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Friday, 22 July 1921


Senator FAIRBAIRN (VICTORIA) -I do not know what expression could be strong enough to convey one's opinion concerning some of the disclosures made yesterday, and I trust that the delinquents who have brought us into this position are not to be allowed to go free, because they should be compelledto bear their share of the responsibility. If such acts had been committed in the employ of private enterprise, dismissal would not have been the end of it, because they have been diverting funds and usingthem under false pretences. The instructions of the Minister have been ignored, and money wrongly spent. Some of the officers are responsible for criminal acts, and I trust the Minister for Repatriation will secure legal ad viceto see if definite charges cannot be laid: against those who have ignored his instructions in this- regard.


Senator Bolton - The honorable senator must remember that great pressure was brought to bear upon that particular Department. Houses that were available were offered, and men were prepared to go into them.


Senator FAIRBAIRN - I do not care what happened, the officers were not justified in acting as they did. The head of the Department could have approached the Treasurer, who should have been informed as to the money available. The true position would then have been before the Government, and they would have had an opportunity of amending their policy if they so desired.


Senator Crawford - The responsibility would then have been the Minister's, and not the Commissioner's.


Senator FAIRBAIRN - Yes, and that would have been the proper course to adopt.

The Bill provides for the expenditure of £630 in connexion with the Bureau of Commerce and Industry. We have a number of these Departments growing up around us, including the Bureau of Science and Industry, which. I opposed when it was established. I- trust that before the Estimates are dealt with the Government will endeavour to amalgamate some of these Departments. Mr. Knibbs. who has done magnificent work, and is known the world over as one of the finest statisticians, has been taken away from his Department and placed in charge of a. scientific branch of the Government's activities. I do not know that the appointment can be regarded as a good one, because, although Mr. Rnibbs may be a splendid organizer, I do not think he can be termed a scientist. Then there is the Bureau of Commerce and Industry. I shouldlike to see balancesheets of all these Government activities published every year.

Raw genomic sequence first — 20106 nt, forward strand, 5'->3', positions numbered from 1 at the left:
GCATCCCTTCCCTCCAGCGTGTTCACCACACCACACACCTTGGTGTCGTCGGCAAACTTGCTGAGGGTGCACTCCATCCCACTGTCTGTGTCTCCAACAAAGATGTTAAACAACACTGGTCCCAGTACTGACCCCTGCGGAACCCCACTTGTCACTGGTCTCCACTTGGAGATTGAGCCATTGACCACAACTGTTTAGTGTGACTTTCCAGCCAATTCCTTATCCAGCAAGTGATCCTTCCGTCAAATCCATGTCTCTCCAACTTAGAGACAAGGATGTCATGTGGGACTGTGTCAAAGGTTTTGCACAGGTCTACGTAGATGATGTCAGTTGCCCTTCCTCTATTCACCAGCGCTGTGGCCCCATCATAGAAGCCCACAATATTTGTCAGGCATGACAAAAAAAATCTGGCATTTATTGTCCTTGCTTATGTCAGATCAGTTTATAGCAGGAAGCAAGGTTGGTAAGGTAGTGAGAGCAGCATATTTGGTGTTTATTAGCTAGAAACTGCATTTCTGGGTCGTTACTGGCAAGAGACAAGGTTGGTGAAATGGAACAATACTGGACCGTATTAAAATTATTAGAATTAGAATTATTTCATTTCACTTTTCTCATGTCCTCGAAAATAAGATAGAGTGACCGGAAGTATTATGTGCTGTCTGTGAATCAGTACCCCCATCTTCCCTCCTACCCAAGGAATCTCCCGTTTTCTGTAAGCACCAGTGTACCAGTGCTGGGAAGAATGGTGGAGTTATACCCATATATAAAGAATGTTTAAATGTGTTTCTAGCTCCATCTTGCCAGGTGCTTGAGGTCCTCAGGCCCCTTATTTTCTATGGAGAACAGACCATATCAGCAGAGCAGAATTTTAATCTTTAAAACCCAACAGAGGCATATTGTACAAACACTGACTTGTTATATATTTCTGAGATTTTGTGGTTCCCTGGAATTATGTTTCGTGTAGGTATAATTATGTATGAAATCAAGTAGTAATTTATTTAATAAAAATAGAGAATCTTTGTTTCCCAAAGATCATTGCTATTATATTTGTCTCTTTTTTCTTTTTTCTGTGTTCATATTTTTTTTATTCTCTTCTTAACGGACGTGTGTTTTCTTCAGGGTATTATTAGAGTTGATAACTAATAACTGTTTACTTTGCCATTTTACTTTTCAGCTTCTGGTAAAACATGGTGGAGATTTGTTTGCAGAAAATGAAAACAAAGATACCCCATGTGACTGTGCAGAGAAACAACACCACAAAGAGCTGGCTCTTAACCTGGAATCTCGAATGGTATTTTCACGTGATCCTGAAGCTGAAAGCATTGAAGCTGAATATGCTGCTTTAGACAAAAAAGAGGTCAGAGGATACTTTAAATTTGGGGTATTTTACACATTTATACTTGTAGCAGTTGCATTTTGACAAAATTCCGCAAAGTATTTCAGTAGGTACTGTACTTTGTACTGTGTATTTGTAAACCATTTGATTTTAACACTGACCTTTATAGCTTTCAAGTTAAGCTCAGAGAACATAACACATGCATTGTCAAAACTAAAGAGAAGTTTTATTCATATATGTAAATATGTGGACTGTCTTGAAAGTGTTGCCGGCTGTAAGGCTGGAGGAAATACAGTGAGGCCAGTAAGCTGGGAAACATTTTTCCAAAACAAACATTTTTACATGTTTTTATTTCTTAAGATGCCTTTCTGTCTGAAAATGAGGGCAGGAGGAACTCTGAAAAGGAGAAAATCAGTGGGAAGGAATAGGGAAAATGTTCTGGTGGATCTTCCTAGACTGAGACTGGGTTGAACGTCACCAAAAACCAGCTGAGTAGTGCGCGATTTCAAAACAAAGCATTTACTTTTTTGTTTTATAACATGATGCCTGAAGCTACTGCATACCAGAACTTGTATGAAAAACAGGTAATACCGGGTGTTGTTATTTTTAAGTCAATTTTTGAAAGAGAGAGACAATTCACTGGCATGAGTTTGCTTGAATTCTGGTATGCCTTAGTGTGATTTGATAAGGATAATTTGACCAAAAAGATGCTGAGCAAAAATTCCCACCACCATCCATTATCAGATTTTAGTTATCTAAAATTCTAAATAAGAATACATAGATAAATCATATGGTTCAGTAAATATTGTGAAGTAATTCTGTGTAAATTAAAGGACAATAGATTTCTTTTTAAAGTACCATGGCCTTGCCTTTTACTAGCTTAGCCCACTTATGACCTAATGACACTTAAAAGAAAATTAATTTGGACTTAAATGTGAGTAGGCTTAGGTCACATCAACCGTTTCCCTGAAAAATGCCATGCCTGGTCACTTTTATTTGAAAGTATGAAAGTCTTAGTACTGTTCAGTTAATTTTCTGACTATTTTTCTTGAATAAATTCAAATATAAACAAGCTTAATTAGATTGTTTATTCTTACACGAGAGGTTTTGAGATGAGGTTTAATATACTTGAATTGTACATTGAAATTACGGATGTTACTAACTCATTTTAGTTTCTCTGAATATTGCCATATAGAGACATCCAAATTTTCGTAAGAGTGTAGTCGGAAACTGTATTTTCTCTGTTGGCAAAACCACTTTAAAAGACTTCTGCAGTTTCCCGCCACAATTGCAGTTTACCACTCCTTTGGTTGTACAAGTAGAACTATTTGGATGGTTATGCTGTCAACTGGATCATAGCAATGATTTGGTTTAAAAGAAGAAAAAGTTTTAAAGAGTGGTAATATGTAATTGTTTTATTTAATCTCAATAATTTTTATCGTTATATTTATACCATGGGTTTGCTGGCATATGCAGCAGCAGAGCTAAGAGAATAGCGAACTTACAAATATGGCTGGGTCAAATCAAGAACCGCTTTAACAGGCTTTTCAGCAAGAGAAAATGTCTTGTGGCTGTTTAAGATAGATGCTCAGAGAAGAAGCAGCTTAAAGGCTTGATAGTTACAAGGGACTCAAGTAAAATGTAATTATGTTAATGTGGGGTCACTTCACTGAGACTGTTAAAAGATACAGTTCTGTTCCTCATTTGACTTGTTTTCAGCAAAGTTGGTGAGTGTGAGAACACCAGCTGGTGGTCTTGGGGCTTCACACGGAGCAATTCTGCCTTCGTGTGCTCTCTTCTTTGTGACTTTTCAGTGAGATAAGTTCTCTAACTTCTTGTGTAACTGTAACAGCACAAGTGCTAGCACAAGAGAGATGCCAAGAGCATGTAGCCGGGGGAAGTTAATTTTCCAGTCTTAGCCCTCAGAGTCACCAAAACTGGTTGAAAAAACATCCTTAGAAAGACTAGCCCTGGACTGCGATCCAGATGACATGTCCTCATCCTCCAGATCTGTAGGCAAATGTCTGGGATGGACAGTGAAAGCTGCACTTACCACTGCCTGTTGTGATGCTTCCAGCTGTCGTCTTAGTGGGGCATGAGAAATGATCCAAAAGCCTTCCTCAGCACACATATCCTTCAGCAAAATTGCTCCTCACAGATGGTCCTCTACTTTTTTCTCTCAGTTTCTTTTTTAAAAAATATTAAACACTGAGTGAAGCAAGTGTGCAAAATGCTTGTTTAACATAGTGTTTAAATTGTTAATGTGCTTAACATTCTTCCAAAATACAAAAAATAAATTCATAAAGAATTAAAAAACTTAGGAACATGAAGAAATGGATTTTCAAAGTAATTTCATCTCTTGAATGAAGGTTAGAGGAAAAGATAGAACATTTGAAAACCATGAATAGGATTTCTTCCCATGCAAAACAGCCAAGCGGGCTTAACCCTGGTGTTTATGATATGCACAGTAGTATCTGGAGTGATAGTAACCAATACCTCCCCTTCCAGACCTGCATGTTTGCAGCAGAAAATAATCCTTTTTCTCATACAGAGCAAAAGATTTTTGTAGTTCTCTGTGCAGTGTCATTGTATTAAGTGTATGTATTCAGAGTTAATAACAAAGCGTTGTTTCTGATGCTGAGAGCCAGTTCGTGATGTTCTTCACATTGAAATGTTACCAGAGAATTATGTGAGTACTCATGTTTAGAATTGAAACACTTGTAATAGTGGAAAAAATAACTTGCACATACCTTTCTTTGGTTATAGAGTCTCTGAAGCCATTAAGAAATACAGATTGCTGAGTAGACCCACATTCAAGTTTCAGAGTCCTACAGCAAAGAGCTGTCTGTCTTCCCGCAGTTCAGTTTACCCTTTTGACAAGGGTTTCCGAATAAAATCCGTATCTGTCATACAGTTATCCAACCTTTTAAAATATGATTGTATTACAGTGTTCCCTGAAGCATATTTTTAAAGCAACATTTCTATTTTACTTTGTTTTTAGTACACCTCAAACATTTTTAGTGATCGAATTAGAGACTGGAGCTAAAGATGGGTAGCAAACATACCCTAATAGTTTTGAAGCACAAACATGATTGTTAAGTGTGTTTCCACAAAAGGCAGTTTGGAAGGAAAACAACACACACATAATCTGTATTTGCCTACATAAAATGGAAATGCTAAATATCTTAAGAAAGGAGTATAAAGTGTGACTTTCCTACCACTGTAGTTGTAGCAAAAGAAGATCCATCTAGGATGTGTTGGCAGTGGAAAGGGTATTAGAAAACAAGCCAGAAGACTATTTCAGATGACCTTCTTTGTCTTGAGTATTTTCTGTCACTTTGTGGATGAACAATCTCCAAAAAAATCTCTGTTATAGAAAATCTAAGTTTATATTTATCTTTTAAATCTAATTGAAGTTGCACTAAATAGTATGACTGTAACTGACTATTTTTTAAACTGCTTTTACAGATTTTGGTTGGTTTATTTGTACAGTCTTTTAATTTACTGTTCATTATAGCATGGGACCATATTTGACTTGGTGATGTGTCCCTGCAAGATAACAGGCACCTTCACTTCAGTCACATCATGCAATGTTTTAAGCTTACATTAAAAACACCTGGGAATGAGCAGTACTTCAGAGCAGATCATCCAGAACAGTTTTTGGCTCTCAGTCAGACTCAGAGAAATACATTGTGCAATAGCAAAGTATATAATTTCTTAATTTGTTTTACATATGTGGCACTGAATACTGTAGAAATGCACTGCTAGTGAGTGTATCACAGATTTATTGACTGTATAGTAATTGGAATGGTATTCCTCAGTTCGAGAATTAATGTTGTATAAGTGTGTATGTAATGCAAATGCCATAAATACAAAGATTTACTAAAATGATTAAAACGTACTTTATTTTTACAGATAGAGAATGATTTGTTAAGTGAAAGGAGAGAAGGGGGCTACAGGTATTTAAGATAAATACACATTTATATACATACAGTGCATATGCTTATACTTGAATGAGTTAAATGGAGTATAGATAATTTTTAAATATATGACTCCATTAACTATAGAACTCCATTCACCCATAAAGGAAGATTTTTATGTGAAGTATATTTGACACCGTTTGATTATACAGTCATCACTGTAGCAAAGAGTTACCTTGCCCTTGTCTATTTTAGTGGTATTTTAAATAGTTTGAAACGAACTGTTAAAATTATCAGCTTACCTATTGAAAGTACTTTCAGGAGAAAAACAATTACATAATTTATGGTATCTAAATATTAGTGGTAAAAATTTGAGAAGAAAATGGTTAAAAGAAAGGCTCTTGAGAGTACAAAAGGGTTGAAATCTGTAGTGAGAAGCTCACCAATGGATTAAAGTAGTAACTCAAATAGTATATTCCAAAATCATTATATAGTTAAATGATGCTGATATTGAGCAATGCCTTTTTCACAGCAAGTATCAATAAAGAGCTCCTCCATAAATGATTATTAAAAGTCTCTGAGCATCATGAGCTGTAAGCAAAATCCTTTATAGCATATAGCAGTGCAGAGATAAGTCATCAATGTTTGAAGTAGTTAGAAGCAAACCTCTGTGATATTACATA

Senator GUTHRIE (VICTORIA) - At present we do not know what we are spending.


Senator FAIRBAIRN - The public should know, and if balance-sheets were published regularly we should be in a position to say whether they are justified or. not. I doubt if any honorable senator can say how much money has been spent in connexion with the Bureau of Commerce and Industry.


Senator GUTHRIE (VICTORIA) - Or what it is doing.


Senator FAIRBAIRN - We have had reports from time to time; but I do not thank they have made any reference to the financial position of this institution. Ihave heard it said that it is costing £7,000 a year. In ray opinion, it might very well be amalgamated with the Board of Trade, the functions of which are similar. I hopethe Minister will take a note of the suggestion, because if we could show that some of thesebig Departments are being amalgamated, and if proper balancesheets were published annually, we would be able to assure the public, perhaps, that their money was being wisely employed. A little while ago the Bureau ofCommerce and Industry attempted to launch an ambitious woollen-manufacturing scheme, but without success. A number of private companies have been established of late, and I doubt very much whether such a scheme as that suggested by the Bureau is now required at all. The Minister might inform us of its activities, and say whether, in his opinion, it could be amalgamated with the other Department to which I have referred. The head of any Government Department, if he is energetic at all, is always endeavouring to enlarge it, so if, by amalgamation of some of these Departments, we could deal with only one instead of four or five heads, there would be a much better prospect of effecting economy. The natural instinct, even of members of Parliament, is to induce the Government to spend public money; but I think I can say that I am one of the least offenders in. that respect. I do not recollect ever having asked the Government to spend public money in this State, and so I am a true economist.